• We believe great talent can come from anywhere, so we focus on hiring individuals with similar ethos, but we value diversity, be it different experiences, cultures, race, sex, or backgrounds. What better way to do this than cast a wide net to attract the best and most qualified individuals.  
  • We are big believers in maintaining a good work-life balance and that means on-calls are off limits at night, unless of course there are extenuating circumstances. With a distributed team we are able to meet our business demands, spend quality time with our loved ones, and have a stronger localized relationship with our customers.
  • We understand that individuals do their best work when they are “in the zone.” Getting in the zone is different for different individuals, as some like to work with music on, some are night owls, and some even like to have their TV running in the background. What ultimately matters is not how someone works, but the outcomes they help deliver. For example, we have individuals today based in the Eastern Time Zone but prefer very early morning hours, working as though they are based in Europe. A distributed team allows individuals to stay connected to their teams and be the best they can be.

Culture 

Culture is and has been a key ingredient towards being a vibrant SRE organization. The tone we set as leaders make or break trust, cohesion, and cross-team collaboration. As SREs, we subscribe wholeheartedly to the blameless culture mentality. We also realize that culture is a living, breathing organism that evolves with the individuals we hire. To that end, we subscribe to a few simple norms that help us nurture our SRE culture: 

  1. It's OK to fail. Lets first acknowledge that we all make mistakes; we are human. However, it is never about the size of the mistake or the number of mistakes we make, but rather how and what we learn from them so we never repeat the same mistake twice. 
  2. Assume positive intent. Out of sight is not out of mind in a distributed world. Building empathy towards people you never see face to face but whose work affects our day-to-day is an important but hard skill to build. As SREs, we commit to habits like making sure meeting participants have their cameras on, record, and share all our meetings. Being a global team, our normal routine includes video shift handoffs, meeting virtually on Fridays over food and a drink to “hangout,” or rotating our team meetings between APAC and EMEA time zones. 
  3. Start with trust, and extend trust. Change management without trust, in my opinion, is impossible, and as SREs, change is our livelihood. Juggling multiple balls — monitoring, incident response, toil, capacity planning, feature development, customer engagements, etc. — is an occupational hazard for SREs. However, no single person is that good at multitasking, but as a team we can take on multiple things if and only if there is trust amongst team members. Failing within the safety net of your own team, being able to accept mistakes, and learning from them all require trust. Further, you need to trust the team to create and adapt the processes they work with every day. Let them be the experts.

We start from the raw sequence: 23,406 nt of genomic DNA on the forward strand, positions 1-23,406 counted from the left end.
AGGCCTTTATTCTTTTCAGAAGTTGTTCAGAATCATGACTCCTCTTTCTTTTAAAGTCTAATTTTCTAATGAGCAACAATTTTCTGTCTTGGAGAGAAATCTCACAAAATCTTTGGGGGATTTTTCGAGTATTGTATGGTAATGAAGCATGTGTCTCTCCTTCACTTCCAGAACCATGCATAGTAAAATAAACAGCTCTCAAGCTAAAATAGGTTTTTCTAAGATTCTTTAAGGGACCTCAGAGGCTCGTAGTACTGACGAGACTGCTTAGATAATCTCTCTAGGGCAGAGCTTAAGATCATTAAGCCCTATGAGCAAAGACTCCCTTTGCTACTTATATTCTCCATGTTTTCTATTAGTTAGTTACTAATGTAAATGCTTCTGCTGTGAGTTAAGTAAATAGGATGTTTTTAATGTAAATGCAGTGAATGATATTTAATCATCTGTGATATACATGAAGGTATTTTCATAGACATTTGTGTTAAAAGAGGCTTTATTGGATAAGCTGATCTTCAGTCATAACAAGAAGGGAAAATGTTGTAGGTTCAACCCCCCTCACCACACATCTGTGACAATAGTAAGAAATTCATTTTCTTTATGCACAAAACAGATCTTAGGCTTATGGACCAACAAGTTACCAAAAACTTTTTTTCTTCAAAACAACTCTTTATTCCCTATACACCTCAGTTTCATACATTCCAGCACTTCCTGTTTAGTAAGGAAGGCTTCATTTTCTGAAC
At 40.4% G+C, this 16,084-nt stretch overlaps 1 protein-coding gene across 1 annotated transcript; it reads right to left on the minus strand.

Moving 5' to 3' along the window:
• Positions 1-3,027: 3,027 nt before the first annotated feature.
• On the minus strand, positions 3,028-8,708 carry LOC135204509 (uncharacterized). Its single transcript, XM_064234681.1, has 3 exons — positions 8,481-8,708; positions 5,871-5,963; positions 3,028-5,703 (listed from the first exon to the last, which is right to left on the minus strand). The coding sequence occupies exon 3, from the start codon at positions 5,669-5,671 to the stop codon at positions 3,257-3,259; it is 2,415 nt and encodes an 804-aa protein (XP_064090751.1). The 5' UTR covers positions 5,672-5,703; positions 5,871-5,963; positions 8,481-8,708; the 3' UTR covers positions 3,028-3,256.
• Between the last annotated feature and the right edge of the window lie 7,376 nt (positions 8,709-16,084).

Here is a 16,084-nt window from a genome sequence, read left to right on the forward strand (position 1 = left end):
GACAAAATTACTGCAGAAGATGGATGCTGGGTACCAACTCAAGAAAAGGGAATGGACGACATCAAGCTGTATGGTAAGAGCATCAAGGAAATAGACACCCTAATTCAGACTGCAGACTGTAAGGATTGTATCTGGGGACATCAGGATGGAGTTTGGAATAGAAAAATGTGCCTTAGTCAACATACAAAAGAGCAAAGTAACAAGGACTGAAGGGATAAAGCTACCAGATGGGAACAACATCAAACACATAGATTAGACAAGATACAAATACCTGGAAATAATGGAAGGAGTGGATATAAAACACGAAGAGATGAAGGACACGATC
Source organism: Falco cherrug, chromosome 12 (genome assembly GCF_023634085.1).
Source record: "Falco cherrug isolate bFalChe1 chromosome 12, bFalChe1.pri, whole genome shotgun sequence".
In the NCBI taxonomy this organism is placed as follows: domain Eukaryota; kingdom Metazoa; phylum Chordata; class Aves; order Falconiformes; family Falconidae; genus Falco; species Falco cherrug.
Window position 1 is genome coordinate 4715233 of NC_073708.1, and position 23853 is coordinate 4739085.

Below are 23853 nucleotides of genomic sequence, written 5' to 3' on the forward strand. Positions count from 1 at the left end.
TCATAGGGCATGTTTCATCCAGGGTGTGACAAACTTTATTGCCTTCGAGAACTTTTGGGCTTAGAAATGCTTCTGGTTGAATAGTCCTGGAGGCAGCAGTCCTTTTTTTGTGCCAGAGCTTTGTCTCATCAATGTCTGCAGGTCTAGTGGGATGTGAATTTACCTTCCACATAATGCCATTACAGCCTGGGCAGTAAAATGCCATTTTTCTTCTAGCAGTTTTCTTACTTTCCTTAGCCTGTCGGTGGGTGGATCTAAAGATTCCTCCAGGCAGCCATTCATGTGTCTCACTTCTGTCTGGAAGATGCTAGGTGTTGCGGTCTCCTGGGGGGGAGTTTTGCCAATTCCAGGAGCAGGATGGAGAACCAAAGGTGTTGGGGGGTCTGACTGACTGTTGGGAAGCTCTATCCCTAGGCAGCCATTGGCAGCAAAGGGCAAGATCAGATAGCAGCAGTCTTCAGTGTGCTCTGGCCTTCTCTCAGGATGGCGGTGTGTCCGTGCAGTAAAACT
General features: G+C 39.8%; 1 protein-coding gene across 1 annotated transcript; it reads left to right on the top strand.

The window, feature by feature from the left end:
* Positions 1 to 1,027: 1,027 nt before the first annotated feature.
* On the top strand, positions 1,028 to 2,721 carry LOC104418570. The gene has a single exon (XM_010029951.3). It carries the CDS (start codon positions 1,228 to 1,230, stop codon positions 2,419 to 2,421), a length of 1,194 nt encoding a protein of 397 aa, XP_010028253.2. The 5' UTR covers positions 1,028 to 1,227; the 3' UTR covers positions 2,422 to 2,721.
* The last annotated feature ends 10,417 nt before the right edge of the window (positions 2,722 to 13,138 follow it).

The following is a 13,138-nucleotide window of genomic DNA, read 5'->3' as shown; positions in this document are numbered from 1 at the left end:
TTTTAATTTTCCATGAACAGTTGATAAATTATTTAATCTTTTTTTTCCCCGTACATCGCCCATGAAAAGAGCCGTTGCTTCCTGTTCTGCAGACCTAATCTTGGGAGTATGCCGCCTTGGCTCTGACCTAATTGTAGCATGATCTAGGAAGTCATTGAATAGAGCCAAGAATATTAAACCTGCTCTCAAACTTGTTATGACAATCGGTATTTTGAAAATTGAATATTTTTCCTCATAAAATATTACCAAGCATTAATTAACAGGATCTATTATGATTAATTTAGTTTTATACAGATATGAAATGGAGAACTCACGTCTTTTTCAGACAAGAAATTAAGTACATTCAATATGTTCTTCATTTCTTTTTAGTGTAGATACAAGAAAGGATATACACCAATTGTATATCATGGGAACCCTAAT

4. Disagree and commit. In my opinion, the open source principle “release early and often” is a corollary to “disagree and commit.” In other words, we cannot succeed or fail if we don’t experiment, and we can’t experiment if we don’t commit to a path even if there is some disagreement. The intent here is to learn in real time from our decisions and course correct. Put differently, analysis paralysis is death by a thousand paper cuts, and something every team should avoid.  
  5. Communicate consistently and often. As customer zero, SREs run point on incidents and often run into critical bugs or performance issues. We then have the enviable task of delivering clear, concise, data-driven updates with empathy because we are not always the bearer of good news. Soft skills are therefore vital to being a successful SRE, not just for internal team communication but for external engagements as well. 

Where Are We Now?

A highly available service like OpenShift Dedicated also requires a highly available team. We are now in 14 countries across 4 continents with 80% of the team working remotely. Being part of a distributed team has made us more human and improved our resilience to change be it organizational, regional, or otherwise. It has made us more nimble, and more importantly helped us connect and help our customers when they need us the most. To be clear, we are still on the journey to being better SREs. We have had our fair share of skeptics and naysayers, but we let our work do the talking and are humble enough to acknowledge mistakes and learn from them to continue our march onward.